Documentation:Active Learning

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What is it?

Active learning is a way of describing pedagogical approaches rooted in constructivism. In order to support the construction of knowledge, students'prior knowledge is activated and challenged, often in collaborative inquiry with peers to examine a concept, issue, challenge or problem. Active learning focuses on the actions students take to construct meaning.

Active learning requires students to engage in meaningful ways with the content, both individually and collectively. This work is supported by thoughtfully designed learning opportunities that emphasize the application of methods, strategies, approaches, experiences and ideas to uncover meaning and build understanding. Rather than content delivery, the instructor's role in active learning environments is focused on the design and orchestration of the learning environment to support the work that students do in learning, to facilitate discussion and collaboration and to surface and address misconceptions that arise.

Engagement with active learning approaches allows the learner to better process what is being learned, thus creating a longer-lasting memory trace, improving content knowledge, critical thinking, and problem solving abilities (Anderson, Mitchell, & Osgood, 2005)[1].

Why use it?

Students learn more when they participate in the process of learning, whether it’s through discussion, practice, review, or application (Grunert, 1997)[2].

According to Svinicki (2001)[3], there are 10 benefits to implementing active learning principles:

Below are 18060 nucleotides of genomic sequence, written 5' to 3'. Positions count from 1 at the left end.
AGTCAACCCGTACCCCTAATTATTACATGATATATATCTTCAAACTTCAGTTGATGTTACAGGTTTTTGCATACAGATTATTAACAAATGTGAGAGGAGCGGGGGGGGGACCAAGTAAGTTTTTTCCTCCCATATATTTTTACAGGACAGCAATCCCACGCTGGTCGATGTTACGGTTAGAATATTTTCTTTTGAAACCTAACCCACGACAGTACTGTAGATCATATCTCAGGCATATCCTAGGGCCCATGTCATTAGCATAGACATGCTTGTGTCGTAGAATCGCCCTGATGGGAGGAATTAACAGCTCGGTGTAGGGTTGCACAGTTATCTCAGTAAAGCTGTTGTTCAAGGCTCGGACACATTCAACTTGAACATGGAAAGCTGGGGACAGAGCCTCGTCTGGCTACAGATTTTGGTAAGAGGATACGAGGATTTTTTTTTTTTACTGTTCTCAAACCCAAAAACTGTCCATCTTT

1. Students are more likely to access their own prior knowledge, which is a key to learning.
  2. Students are more likely to find personally meaningful problem solutions or interpretations.
  3. Students receive more frequent and more immediate feedback.
  4. The need to produce forces learners to retrieve information from memory rather than simply recognizing a correct statement.
  5. Students increase their self-confidence and self-reliance.
  6. For most learners, it is more motivating to be active than passive.
  7. A task that you have done yourself or as part of a group is more highly valued.
  8. Student conceptions of knowledge change, which in turn has implications for cognitive development.
  9. Students who work together on active learning tasks learn to work with other people of different backgrounds and attitudes.
  10. Students learn strategies for learning itself by observing others.

Learning Considerations

Active learning is "anything that involves students in doing things and thinking about the things they are doing" - Bonwell & Eison, Active learning: Creating excitement in the classroom. (1991, p. 2).[4]

There are a few learning considerations to help students to intentionally engage in the process of learning:

  1. Students' Comfort Level & Motivation: Some students may not be ready or well-prepared to actively participate in the learning process. It may be helpful to explain the benefits of active learning, explicitly connect the learning activity with learning objectives, to and share your rationale for engaging them in this way.